Author Elizabeth Lane
"The Lawman's Vow"
by Elizabeth Lane
Excerpt from "The Lawman's Vow"
Northern California Coast, March 1858
The storm had slammed in from nowhere, howling with the fury of a banshee gone amuck. Lightning cracked across the dark night sky. Thunder echoed like mortar fire through the blackness. Lashed by a screaming wind, waves crashed over the fifteen-foot sailboat, threatening to crush its fragile hull.
Wrestling with the tiller, San Francisco Police detective Flynn O’Rourke swore into the storm. He cursed the wind and the sea and the hell-damned boat. And he cursed himself for thinking he could sail up the coast to Aaron Cragun’s cliff top hideaway and catch the murdering little weasel unaware. As a sailor he was competent enough; but he was no match for a storm like this one. The sails were gone, clawed away by the wind. Worse, in the swirling darkness, with no stars to guide him, he had lost all sense of direction.
A lightning flash illuminated the sapphire signet ring on the middle finger of his left hand. The ring was the one thing Flynn had inherited from his father - the younger son of Irish nobility, who’d died penniless in the New World, leaving his son and daughter to make their own way. Both had managed well enough. Flynn had recently made the rank of lieutenant in San Francisco’s police department. His sister had used her voice and her beauty to become a music hall star.
Now his sister was dead, strangled in a filthy dark alley after a performance. A shabbily dressed man had been seen crouching over her body, pocketing her jewelry. Witnesses had identified him as Aaron Cragun, a human vulture who collected and sold salvage from shipwrecks up the coast.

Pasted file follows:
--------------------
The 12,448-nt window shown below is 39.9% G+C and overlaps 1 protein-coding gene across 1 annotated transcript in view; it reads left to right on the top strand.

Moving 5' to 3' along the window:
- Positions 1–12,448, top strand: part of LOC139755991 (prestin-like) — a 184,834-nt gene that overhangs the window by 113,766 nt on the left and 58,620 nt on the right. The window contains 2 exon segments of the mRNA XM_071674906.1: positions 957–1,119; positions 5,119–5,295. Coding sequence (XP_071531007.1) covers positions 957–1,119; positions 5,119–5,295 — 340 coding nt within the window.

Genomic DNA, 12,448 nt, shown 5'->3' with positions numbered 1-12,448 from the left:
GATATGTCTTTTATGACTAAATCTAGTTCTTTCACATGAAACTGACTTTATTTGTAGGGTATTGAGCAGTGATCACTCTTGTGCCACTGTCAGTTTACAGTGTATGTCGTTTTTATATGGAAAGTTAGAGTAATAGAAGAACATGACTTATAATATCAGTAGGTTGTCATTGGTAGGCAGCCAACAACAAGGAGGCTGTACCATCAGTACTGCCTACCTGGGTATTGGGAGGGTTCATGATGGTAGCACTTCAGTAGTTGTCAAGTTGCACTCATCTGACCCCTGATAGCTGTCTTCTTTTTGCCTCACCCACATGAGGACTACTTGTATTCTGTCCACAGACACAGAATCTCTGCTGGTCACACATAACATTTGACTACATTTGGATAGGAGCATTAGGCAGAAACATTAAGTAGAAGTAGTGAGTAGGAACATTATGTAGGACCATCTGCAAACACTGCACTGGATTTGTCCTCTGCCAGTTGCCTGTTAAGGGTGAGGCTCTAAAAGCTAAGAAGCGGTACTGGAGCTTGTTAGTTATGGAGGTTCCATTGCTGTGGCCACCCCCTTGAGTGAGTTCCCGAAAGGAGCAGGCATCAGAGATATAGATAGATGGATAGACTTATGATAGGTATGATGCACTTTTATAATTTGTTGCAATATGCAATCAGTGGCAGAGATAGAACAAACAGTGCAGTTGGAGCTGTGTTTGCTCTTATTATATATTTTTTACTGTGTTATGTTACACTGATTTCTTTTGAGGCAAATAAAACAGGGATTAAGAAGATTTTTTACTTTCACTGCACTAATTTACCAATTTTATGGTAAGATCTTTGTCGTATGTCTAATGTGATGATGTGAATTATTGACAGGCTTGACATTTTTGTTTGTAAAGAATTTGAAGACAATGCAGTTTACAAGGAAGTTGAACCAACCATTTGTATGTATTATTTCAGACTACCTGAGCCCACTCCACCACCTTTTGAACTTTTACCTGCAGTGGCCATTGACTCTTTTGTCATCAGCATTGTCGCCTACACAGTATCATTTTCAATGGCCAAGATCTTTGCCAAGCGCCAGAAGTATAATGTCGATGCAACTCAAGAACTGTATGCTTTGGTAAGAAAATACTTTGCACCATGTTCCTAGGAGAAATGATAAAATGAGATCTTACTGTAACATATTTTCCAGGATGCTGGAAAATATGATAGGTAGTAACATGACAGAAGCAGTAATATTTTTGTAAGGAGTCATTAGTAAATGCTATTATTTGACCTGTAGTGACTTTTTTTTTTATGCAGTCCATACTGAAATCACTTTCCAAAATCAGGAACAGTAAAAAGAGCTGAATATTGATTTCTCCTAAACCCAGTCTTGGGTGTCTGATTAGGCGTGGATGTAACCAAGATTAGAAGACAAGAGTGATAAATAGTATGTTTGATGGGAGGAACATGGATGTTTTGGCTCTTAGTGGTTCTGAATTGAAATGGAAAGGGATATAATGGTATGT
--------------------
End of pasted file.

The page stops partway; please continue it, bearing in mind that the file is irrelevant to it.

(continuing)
Cragun was nowhere to be found. But a police informant had drawn Flynn a map of the coast, showing the remote cliffside aerie where the man lived. When the storm struck, Flynn had been on his way there, bent on dragging the bastard to the gallows or gunning him down on the spot.
Now he found himself fighting for his life.
The hull was filling with water. Abandoning the tiller, Flynn grabbed a bucket and began bailing like a madman. But it was no use. Anytime now, if it didn’t capsize first, the sloop would founder and sink.
Flynn was a strong swimmer. If the storm hadn’t carried him too far out, he might have a chance of getting to shore. But in the howling blackness, he had no idea which way to go. He could just as easily swim out to sea and drown. Until he could see land, he’d be better off staying with the boat. But as a precaution, he unbuckled his gun belt from around his hips and stowed the .36 Navy Colt in the bow compartment with his store of powder, caps and balls. If he ended up in the water, the added weight could be enough to drag him down.
Sea spray battered his face, the taste of it as salty as tears. His sister had been young and beautiful, eager to laugh and too quick to love. But he couldn’t allow himself to mourn her until he’d avenged her murder.
A blinding flash interrupted his thoughts. Stunned by the ear-splitting boom of thunder, Flynn could only be half sure of what he’d glimpsed yards ahead. It had looked like a sheer cliff, towering above rocks that jutted out of the water. Now, high in the darkness, he could make out the faintest flicker of light.
That light was the last thing he saw before the boat shattered against a rock, flinging him over the side. Something struck his head, and the world imploded into darkness.